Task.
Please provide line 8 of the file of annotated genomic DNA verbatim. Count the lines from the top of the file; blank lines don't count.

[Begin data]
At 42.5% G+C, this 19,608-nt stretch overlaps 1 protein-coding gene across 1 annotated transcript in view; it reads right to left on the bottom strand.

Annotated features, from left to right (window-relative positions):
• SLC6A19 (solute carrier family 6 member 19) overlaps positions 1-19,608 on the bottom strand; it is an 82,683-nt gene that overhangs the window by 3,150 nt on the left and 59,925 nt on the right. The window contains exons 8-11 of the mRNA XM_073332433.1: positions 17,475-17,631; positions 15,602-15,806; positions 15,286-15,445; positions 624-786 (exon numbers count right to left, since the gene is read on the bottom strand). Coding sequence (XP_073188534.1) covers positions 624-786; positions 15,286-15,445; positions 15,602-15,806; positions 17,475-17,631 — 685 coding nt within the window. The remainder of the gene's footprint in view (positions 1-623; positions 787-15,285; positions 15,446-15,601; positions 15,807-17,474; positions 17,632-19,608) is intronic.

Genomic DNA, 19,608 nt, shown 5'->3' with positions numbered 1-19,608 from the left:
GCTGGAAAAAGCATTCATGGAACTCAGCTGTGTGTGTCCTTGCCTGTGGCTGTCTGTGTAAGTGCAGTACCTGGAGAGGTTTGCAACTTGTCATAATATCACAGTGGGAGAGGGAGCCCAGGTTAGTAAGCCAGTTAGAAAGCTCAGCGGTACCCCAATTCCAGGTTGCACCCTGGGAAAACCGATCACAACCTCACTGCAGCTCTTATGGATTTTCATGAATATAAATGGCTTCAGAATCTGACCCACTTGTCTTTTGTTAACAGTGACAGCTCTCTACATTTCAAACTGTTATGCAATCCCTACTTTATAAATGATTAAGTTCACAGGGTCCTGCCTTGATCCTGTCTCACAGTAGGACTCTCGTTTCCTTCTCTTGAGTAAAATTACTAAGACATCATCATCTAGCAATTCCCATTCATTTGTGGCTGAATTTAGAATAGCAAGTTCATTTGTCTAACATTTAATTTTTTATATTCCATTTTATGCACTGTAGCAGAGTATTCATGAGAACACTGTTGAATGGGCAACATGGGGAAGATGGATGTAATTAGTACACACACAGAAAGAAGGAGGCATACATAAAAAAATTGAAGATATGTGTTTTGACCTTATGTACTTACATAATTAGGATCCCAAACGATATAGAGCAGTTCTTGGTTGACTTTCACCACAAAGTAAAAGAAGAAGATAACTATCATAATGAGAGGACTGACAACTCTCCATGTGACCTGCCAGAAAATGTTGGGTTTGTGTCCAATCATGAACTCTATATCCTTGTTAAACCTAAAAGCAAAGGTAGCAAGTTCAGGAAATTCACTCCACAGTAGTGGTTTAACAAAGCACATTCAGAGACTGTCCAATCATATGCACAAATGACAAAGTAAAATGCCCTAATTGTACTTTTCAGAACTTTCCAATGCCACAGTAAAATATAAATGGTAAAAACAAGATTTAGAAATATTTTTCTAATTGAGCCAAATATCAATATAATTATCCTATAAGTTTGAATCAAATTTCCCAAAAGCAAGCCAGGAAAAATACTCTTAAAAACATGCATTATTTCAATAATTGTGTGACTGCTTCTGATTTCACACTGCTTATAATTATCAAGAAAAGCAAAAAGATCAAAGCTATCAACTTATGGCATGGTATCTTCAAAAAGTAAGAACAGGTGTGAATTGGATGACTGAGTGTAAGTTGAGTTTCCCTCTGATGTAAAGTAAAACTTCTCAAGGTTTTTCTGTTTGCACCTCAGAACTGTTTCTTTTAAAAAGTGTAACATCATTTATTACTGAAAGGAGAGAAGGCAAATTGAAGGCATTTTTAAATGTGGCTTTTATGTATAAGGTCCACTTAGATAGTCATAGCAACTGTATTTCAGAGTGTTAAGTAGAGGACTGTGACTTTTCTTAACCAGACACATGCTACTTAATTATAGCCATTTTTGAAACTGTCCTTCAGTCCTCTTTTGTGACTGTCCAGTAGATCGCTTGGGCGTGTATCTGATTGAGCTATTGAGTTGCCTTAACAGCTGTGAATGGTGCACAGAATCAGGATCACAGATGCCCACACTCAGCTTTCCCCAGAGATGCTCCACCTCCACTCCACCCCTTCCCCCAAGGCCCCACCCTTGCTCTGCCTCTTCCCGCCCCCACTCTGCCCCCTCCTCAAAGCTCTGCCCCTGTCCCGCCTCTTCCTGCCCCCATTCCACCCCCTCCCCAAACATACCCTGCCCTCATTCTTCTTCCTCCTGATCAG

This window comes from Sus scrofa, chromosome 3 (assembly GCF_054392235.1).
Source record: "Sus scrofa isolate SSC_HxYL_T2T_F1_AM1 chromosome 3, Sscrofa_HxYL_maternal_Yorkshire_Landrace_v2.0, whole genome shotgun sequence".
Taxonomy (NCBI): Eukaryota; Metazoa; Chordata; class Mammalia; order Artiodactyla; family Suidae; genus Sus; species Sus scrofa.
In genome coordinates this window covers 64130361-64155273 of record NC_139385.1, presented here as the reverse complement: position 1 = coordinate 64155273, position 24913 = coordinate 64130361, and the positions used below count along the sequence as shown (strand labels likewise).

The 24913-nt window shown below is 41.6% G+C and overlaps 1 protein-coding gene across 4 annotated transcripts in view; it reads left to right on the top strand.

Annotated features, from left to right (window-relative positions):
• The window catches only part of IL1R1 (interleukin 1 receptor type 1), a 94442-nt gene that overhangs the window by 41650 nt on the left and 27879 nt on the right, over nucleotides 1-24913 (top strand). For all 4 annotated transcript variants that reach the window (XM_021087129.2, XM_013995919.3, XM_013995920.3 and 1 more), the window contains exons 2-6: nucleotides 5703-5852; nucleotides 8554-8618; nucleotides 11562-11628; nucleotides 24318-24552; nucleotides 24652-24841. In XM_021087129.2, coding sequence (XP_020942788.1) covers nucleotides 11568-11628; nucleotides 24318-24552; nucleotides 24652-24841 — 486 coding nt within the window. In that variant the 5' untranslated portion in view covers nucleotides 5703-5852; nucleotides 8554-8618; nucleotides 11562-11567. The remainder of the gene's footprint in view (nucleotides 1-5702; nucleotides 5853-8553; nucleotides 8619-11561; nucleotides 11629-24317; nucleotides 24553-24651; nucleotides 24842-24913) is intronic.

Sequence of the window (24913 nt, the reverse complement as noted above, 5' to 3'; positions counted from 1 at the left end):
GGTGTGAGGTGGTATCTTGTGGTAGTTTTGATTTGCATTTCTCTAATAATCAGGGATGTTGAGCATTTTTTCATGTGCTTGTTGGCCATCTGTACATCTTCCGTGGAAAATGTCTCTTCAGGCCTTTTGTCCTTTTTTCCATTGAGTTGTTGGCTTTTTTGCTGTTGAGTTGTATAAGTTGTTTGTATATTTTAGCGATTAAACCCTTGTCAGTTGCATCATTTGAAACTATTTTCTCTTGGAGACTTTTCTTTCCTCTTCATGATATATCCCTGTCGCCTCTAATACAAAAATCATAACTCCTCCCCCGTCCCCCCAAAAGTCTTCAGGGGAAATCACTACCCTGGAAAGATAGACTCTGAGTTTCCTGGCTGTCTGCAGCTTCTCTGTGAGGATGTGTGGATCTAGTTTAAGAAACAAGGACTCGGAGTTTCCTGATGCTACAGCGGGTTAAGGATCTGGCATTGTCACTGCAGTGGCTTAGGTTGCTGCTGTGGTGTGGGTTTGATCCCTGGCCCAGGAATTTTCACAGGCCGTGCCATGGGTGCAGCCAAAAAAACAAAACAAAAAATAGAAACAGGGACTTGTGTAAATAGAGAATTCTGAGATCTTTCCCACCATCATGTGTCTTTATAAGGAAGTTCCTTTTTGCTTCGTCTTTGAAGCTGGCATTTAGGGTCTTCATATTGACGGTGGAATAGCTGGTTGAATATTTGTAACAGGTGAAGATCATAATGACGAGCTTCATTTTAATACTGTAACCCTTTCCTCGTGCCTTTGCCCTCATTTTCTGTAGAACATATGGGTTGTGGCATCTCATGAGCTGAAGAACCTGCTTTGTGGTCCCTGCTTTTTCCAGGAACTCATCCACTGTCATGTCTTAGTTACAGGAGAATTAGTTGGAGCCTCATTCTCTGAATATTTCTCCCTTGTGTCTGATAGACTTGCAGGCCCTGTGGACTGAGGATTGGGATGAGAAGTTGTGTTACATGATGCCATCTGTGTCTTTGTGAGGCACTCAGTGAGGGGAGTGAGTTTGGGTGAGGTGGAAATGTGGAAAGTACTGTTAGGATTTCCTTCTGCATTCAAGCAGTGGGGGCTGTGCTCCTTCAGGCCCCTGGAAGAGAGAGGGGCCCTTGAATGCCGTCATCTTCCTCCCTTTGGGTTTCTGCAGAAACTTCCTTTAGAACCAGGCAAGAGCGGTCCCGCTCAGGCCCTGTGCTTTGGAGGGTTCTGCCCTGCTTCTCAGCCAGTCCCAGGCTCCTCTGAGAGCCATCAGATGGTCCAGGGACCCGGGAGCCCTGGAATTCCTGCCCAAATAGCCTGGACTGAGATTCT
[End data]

Taxonomy (NCBI): Eukaryota; Metazoa; Chordata; class Mammalia; order Artiodactyla; family Suidae; genus Sus; species Sus scrofa.